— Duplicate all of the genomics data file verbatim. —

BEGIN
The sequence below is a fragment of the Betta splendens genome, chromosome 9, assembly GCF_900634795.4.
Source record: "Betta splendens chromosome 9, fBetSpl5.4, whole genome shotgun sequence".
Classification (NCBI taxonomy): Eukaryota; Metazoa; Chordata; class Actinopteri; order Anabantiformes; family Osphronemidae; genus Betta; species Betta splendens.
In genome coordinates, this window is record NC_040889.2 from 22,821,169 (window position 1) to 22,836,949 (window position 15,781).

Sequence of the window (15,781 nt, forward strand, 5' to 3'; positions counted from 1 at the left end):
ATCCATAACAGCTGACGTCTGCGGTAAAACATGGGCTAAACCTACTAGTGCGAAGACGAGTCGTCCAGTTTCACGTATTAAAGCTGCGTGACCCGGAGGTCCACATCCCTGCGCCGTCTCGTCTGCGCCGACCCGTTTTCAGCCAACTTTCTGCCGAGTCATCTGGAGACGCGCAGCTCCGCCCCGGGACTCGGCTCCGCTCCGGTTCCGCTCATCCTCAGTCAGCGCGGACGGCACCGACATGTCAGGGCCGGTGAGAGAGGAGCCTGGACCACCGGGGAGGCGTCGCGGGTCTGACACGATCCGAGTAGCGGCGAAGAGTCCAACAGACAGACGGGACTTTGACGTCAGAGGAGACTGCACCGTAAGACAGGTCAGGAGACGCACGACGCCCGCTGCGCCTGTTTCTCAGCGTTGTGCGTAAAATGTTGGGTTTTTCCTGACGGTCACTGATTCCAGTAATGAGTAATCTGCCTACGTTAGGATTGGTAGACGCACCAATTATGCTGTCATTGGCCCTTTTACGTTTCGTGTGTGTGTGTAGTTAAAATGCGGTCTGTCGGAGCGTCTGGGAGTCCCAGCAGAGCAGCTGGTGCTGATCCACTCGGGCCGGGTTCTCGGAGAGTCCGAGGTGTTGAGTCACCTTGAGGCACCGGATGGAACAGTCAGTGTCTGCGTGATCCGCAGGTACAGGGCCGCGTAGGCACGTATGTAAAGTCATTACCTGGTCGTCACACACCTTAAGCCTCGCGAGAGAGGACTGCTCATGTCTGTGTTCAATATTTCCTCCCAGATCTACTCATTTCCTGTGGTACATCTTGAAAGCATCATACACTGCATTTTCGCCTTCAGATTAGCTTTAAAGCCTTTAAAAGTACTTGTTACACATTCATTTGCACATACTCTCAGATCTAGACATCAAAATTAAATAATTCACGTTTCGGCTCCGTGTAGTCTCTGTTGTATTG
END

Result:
The sequence below is a fragment of the Betta splendens genome, chromosome 9, assembly GCF_900634795.4.
Source record: "Betta splendens chromosome 9, fBetSpl5.4, whole genome shotgun sequence".
Classification (NCBI taxonomy): Eukaryota; Metazoa; Chordata; class Actinopteri; order Anabantiformes; family Osphronemidae; genus Betta; species Betta splendens.
In genome coordinates, this window is record NC_040889.2 from 22,821,169 (window position 1) to 22,836,949 (window position 15,781).

Sequence of the window (15,781 nt, forward strand, 5' to 3'; positions counted from 1 at the left end):
ATCCATAACAGCTGACGTCTGCGGTAAAACATGGGCTAAACCTACTAGTGCGAAGACGAGTCGTCCAGTTTCACGTATTAAAGCTGCGTGACCCGGAGGTCCACATCCCTGCGCCGTCTCGTCTGCGCCGACCCGTTTTCAGCCAACTTTCTGCCGAGTCATCTGGAGACGCGCAGCTCCGCCCCGGGACTCGGCTCCGCTCCGGTTCCGCTCATCCTCAGTCAGCGCGGACGGCACCGACATGTCAGGGCCGGTGAGAGAGGAGCCTGGACCACCGGGGAGGCGTCGCGGGTCTGACACGATCCGAGTAGCGGCGAAGAGTCCAACAGACAGACGGGACTTTGACGTCAGAGGAGACTGCACCGTAAGACAGGTCAGGAGACGCACGACGCCCGCTGCGCCTGTTTCTCAGCGTTGTGCGTAAAATGTTGGGTTTTTCCTGACGGTCACTGATTCCAGTAATGAGTAATCTGCCTACGTTAGGATTGGTAGACGCACCAATTATGCTGTCATTGGCCCTTTTACGTTTCGTGTGTGTGTGTAGTTAAAATGCGGTCTGTCGGAGCGTCTGGGAGTCCCAGCAGAGCAGCTGGTGCTGATCCACTCGGGCCGGGTTCTCGGAGAGTCCGAGGTGTTGAGTCACCTTGAGGCACCGGATGGAACAGTCAGTGTCTGCGTGATCCGCAGGTACAGGGCCGCGTAGGCACGTATGTAAAGTCATTACCTGGTCGTCACACACCTTAAGCCTCGCGAGAGAGGACTGCTCATGTCTGTGTTCAATATTTCCTCCCAGATCTACTCATTTCCTGTGGTACATCTTGAAAGCATCATACACTGCATTTTCGCCTTCAGATTAGCTTTAAAGCCTTTAAAAGTACTTGTTACACATTCATTTGCACATACTCTCAGATCTAGACATCAAAATTAAATAATTCACGTTTCGGCTCCGTGTAGTCTCTGTTGTATTG